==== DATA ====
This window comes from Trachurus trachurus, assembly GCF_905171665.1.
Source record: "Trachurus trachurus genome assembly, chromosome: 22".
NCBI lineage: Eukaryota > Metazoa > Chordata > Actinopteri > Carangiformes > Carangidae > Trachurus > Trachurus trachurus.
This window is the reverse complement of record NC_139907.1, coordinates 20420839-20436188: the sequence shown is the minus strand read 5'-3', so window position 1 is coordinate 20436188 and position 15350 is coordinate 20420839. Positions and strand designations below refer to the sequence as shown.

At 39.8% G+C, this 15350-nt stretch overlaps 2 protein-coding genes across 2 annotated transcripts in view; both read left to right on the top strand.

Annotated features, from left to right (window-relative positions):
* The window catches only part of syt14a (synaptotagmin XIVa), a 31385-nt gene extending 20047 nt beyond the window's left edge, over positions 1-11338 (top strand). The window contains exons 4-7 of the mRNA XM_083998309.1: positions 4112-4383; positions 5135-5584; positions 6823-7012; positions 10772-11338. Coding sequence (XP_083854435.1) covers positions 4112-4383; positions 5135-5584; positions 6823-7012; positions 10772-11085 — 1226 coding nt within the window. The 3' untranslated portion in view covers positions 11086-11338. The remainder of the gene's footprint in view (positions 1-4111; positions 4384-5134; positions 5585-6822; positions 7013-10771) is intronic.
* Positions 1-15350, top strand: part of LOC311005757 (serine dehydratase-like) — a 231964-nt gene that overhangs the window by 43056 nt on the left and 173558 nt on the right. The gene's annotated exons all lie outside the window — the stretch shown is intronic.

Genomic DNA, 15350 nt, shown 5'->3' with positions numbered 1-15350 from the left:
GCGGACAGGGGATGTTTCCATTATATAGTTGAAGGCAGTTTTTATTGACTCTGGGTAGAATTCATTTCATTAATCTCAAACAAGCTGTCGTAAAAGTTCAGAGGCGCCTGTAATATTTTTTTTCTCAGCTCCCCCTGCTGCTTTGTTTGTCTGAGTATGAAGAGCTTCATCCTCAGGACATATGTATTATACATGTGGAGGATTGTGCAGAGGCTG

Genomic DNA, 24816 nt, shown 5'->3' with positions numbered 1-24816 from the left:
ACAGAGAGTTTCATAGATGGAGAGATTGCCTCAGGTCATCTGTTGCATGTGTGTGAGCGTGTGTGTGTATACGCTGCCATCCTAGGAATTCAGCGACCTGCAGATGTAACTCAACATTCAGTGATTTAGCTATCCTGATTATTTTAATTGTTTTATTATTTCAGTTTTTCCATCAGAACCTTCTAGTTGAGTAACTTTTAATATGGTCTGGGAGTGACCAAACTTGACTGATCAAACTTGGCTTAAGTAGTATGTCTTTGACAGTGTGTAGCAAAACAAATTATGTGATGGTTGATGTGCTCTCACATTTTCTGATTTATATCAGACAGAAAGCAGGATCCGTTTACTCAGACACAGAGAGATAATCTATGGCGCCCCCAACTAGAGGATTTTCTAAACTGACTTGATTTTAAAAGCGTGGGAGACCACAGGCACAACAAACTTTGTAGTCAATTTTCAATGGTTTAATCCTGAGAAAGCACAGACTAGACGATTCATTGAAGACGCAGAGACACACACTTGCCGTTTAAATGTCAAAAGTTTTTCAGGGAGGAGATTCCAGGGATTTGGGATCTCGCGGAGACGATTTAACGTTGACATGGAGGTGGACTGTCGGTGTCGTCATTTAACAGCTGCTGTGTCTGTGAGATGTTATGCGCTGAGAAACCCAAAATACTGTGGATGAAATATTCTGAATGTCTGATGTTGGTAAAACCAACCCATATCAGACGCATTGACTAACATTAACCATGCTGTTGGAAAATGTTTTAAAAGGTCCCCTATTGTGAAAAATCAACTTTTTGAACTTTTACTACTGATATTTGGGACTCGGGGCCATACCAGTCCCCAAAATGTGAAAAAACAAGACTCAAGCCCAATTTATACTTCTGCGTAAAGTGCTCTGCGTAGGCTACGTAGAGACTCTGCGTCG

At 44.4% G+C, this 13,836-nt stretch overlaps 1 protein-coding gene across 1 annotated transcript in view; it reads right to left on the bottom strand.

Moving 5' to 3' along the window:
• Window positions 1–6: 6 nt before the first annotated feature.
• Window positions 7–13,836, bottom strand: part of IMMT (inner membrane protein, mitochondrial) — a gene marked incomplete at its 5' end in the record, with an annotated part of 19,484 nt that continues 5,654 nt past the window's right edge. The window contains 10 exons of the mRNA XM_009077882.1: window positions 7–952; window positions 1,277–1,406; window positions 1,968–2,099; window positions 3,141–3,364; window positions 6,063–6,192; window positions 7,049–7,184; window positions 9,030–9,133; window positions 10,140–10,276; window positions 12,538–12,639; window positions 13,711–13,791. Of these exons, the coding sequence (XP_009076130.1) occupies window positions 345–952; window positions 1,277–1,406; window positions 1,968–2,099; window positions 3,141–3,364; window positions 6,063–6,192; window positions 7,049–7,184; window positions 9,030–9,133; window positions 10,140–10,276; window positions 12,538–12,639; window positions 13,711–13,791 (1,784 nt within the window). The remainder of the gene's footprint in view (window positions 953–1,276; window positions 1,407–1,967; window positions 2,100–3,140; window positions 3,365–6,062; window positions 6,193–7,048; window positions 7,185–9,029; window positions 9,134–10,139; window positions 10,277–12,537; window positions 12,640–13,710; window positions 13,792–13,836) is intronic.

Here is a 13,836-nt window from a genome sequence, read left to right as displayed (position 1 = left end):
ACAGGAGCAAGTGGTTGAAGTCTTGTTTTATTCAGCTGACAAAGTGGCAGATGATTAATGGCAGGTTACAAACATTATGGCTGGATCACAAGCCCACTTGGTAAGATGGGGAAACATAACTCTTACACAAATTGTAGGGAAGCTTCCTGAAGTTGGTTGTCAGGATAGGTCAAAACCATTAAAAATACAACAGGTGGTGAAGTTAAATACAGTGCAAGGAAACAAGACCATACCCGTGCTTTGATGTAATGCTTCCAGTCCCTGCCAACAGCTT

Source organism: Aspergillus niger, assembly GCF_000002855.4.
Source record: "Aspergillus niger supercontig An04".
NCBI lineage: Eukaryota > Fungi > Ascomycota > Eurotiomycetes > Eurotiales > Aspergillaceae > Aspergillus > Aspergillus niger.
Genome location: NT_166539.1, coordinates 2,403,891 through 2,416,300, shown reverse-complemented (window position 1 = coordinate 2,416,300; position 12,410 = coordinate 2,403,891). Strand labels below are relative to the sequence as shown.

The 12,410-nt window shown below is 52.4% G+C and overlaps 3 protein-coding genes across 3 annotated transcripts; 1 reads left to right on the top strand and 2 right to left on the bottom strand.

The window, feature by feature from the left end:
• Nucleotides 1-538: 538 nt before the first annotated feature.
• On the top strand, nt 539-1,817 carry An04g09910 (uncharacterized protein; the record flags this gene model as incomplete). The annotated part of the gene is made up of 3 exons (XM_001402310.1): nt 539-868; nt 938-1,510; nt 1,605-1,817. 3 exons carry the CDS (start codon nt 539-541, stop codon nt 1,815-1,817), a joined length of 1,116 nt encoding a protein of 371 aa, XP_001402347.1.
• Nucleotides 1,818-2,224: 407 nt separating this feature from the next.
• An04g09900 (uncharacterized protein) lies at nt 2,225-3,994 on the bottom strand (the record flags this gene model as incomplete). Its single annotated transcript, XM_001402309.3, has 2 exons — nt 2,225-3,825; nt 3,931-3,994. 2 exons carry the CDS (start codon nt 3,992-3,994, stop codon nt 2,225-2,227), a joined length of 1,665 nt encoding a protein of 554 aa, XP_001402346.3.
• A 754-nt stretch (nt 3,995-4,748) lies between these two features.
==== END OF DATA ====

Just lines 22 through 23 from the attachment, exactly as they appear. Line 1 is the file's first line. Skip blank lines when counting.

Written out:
Genome location: NT_166539.1, coordinates 2,403,891 through 2,416,300, shown reverse-complemented (window position 1 = coordinate 2,416,300; position 12,410 = coordinate 2,403,891). Strand labels below are relative to the sequence as shown.

The 12,410-nt window shown below is 52.4% G+C and overlaps 3 protein-coding genes across 3 annotated transcripts; 1 reads left to right on the top strand and 2 right to left on the bottom strand.